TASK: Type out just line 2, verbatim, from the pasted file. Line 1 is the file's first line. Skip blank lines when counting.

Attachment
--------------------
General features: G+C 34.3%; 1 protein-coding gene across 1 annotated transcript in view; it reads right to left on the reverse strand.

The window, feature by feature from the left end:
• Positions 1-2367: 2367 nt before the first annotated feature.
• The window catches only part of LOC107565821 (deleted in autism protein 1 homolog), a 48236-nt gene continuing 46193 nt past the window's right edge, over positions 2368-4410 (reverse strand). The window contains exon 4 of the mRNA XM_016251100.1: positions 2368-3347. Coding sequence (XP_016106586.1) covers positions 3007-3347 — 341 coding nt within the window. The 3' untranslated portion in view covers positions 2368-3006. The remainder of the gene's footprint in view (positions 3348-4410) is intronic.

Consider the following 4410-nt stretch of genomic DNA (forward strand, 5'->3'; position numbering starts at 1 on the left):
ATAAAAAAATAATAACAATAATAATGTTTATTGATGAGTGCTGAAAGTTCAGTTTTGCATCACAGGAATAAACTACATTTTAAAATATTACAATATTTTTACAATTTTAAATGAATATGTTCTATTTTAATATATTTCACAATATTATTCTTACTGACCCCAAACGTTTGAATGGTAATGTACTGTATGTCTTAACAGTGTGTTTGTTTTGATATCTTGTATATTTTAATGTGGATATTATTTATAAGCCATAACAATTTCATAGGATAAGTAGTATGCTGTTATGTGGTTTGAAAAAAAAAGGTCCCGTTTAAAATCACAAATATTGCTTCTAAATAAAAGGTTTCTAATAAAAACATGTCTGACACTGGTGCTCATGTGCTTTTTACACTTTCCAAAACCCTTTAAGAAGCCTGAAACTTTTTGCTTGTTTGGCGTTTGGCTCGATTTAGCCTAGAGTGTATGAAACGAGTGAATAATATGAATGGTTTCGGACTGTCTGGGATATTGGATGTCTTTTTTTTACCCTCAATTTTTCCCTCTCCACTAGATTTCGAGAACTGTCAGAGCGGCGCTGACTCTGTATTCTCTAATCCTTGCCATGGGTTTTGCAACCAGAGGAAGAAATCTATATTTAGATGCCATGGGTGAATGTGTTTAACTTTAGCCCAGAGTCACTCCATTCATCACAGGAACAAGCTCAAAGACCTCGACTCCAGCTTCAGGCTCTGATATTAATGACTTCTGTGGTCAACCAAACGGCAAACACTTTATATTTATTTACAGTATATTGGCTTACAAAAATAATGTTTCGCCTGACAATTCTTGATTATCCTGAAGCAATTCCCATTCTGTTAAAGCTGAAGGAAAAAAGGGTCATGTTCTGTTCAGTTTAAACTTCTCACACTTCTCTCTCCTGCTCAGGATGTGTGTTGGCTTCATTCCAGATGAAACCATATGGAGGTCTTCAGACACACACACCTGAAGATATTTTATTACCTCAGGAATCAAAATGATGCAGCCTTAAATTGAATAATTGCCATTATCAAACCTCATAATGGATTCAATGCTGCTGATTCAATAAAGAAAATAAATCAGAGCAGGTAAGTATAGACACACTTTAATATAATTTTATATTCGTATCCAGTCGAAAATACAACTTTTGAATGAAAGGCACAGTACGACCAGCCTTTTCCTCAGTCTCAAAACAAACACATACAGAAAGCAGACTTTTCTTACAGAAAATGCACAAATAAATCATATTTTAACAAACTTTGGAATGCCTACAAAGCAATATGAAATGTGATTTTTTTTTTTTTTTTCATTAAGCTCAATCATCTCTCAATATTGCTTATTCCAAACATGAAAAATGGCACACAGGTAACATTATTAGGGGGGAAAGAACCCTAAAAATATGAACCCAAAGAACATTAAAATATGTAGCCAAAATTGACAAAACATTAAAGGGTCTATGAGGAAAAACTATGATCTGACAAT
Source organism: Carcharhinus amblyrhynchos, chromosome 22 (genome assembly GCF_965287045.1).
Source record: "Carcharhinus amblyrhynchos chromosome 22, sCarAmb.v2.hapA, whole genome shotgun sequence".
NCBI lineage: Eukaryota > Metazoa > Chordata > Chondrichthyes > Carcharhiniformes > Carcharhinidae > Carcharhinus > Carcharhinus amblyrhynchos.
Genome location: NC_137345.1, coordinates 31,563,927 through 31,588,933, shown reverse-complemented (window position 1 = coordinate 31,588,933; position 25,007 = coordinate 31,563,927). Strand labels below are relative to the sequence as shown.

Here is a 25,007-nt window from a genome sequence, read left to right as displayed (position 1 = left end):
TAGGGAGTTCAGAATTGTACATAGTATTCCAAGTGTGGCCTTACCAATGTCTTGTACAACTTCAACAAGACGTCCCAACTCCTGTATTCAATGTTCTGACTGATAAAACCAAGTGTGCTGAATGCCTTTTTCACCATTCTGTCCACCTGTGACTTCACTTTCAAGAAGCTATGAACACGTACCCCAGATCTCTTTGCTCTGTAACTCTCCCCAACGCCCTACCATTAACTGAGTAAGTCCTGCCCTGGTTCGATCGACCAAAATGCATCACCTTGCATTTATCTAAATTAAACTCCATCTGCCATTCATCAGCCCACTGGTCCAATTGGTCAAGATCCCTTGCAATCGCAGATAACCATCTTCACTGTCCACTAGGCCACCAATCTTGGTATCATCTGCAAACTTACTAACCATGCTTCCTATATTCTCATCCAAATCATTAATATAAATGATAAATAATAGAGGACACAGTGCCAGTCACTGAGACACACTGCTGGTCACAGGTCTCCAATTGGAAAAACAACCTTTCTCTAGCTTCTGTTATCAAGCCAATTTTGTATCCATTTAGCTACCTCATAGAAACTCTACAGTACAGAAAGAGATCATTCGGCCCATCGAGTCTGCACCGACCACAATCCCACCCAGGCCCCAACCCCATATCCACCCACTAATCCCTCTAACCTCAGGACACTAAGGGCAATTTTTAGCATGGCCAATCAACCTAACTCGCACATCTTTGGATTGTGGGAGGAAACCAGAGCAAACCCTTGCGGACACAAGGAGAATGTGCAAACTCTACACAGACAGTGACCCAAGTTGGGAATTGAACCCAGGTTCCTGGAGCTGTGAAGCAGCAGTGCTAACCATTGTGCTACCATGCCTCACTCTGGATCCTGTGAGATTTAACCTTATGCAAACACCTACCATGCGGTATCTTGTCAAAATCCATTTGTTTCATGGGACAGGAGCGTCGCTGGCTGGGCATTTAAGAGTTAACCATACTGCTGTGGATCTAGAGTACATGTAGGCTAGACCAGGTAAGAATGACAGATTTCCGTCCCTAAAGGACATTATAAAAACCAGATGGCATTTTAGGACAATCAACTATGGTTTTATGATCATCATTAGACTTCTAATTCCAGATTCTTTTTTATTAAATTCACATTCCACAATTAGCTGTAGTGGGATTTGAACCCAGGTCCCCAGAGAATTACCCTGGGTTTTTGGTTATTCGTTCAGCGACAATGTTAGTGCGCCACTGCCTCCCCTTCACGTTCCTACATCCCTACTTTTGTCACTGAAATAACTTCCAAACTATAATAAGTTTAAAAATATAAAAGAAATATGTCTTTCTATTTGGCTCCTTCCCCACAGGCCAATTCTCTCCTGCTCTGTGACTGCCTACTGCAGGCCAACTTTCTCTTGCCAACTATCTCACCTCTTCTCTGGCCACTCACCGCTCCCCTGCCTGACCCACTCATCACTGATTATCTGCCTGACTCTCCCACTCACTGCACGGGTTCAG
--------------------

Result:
The window, feature by feature from the left end: